(nel AY re been)
- 2-Amino-6-Methoxypurine Arabinoside
Excipient information presented when available (limited, particularly for generics); consult specific product labeling.
Arranon: 5 mg/mL (50 mL)
Brand Names: U.S.
- Antineoplastic Agent, Antimetabolite
- Antineoplastic Agent, Antimetabolite (Purine Analog)
Nelarabine, a prodrug of ara-G, is demethylated by adenosine deaminase to ara-G and then converted to ara-GTP. Ara-GTP is incorporated into the DNA of the leukemic blasts, leading to inhibition of DNA synthesis and inducing apoptosis. Ara-GTP appears to accumulate at higher levels in T-cells, which correlates to clinical response.
Nelarabine: Pediatric patients: 213 ± 358L/m2; Adults: 197 ± 216 L/m2
Ara-G: Pediatric patients: 33 ± 9.3 L/m2; Adults: 50 ± 24 L/m2
Hepatic; demethylated by adenosine deaminase to form ara-G (active); also hydrolyzed to form methylguanine. Both ara-G and methylguanine metabolized to guanine. Guanine is deaminated into xanthine, which is further oxidized to form uric acid, which is then oxidized to form allantoin.
Urine (nelarabine 5% to 10%, Ara-G 20% to 30%)
Nelarabine clearance is ~30% higher in pediatric patients (259 ± 409 L/hour/m2) than in adults (197 ± 189 L/hour/m2); Ara-G clearance in pediatric patients (11.3 ± 4.2 L/hour/m2) is similar to adults (10.5 ± 4.5 L/hour/m2)
Time to Peak
Adults: 3 to 25 hours (of day 1)
Pediatric patients: Nelarabine: 13 minutes, Ara-G: 2 hours; Adults: Nelarabine: 18 minutes, Ara-G: 3 hours
Nelarabine and ara-G: <25%
Special Populations: Renal Function Impairment
Cl reduced 15% in patients with mild renal impairment (CrCl 50 to 80 mL/min) and 40% in patients with moderate renal impairment(CrCl less than 50 mL/min).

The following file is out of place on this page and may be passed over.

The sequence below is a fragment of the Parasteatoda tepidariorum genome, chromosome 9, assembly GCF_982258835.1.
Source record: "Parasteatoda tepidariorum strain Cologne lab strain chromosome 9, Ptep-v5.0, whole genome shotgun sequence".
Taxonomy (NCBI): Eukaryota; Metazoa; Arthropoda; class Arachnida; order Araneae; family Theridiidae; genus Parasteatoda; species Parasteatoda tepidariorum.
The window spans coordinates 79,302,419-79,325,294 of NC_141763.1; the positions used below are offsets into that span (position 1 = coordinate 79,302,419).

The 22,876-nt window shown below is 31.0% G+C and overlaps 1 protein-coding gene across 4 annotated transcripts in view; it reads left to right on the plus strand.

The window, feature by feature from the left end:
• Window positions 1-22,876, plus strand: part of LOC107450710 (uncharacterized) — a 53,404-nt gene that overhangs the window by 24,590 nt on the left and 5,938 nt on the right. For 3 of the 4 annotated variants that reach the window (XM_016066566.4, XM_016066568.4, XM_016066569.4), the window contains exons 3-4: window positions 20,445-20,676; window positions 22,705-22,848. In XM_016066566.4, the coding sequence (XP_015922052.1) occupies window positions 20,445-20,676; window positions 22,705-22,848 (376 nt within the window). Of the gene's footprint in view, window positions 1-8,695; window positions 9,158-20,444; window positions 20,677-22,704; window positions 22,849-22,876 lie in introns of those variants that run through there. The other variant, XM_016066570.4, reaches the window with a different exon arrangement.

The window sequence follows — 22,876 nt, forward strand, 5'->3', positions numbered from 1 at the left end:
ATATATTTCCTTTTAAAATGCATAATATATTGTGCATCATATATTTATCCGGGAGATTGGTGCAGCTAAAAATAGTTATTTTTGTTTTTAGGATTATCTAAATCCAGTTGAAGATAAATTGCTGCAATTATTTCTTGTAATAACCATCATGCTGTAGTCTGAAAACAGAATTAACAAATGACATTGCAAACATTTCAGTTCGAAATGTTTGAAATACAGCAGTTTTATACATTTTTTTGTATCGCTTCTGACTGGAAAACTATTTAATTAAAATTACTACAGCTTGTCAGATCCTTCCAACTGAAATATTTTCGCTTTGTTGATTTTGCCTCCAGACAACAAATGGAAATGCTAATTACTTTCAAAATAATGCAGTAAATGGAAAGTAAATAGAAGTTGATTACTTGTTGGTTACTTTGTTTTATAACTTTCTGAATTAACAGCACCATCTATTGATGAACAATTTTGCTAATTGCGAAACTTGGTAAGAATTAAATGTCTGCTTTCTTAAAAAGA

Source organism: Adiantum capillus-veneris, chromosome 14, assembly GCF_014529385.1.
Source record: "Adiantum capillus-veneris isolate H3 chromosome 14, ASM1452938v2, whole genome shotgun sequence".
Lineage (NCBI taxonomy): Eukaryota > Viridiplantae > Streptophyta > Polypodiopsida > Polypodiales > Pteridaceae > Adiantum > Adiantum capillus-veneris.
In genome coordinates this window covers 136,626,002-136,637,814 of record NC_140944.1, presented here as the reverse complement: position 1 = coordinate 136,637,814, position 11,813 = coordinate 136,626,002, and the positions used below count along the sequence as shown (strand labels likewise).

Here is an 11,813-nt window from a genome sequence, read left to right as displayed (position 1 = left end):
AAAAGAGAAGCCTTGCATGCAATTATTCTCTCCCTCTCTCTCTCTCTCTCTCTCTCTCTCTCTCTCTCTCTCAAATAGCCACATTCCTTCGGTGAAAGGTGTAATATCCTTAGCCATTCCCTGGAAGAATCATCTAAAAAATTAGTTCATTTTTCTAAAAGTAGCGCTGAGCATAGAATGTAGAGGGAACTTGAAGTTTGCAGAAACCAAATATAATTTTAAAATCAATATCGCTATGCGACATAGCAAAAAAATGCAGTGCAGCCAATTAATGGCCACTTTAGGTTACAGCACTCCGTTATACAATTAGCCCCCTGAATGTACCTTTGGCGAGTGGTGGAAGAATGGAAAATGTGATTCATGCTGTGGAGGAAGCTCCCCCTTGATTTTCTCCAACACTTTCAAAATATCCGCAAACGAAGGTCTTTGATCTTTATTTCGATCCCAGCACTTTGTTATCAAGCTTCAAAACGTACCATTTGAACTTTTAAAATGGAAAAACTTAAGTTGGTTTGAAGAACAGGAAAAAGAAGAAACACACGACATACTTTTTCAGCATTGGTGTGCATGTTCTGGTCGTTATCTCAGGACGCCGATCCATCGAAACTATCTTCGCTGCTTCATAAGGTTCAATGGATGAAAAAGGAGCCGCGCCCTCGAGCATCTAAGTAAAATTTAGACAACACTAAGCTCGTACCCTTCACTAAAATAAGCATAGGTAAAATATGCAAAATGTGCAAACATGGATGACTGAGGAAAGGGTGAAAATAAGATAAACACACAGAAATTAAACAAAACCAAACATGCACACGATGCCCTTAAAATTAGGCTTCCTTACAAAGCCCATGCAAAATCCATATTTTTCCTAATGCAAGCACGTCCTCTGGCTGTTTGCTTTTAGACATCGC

Special Populations: Elderly
Reduced renal function in elderly patients may reduce ara-G Cl.
Special Populations: Race
Mean Cl and Vd values tended to be higher in white patients than in black patients (by approximately 10%). The opposite is true for ara-G; mean apparent Cl and Vd values tended to be lower in white patients than in black patients (by approximately 15% to 20%).
Use: Labeled Indications
T-cell acute lymphoblastic leukemia/lymphoma: Treatment of relapsed or refractory T-cell acute lymphoblastic leukemia/lymphoma following at least 2 chemotherapy regimens.
There are no contraindications listed in the US labeling.
Canadian labeling: Hypersensitivity to nelarabine or any component of the formulation.
T-cell acute lymphoblastic leukemia/lymphoma: IV: 1,500 mg/m2/dose on days 1, 3, and 5; repeat every 21 days until a transplant candidate, disease progression, or unacceptable toxicity.
Refer to adult dosing.
T-cell acute lymphoblastic leukemia/lymphoma: IV: 650 mg/m2/dose on days 1 through 5; repeat every 21 days until a transplant candidate, disease progression, or unacceptable toxicity.
Dosing: Renal Impairment
CrCl ≥50 mL/minute: No dosage adjustment necessary.
CrCl <50 mL/minute: There are no dosage adjustments provided in the manufacturer’s labeling, (although ARA-G clearance is decreased as renal function declines, data is insufficient for a dosing recommendation); monitor closely.
Dosing: Hepatic Impairment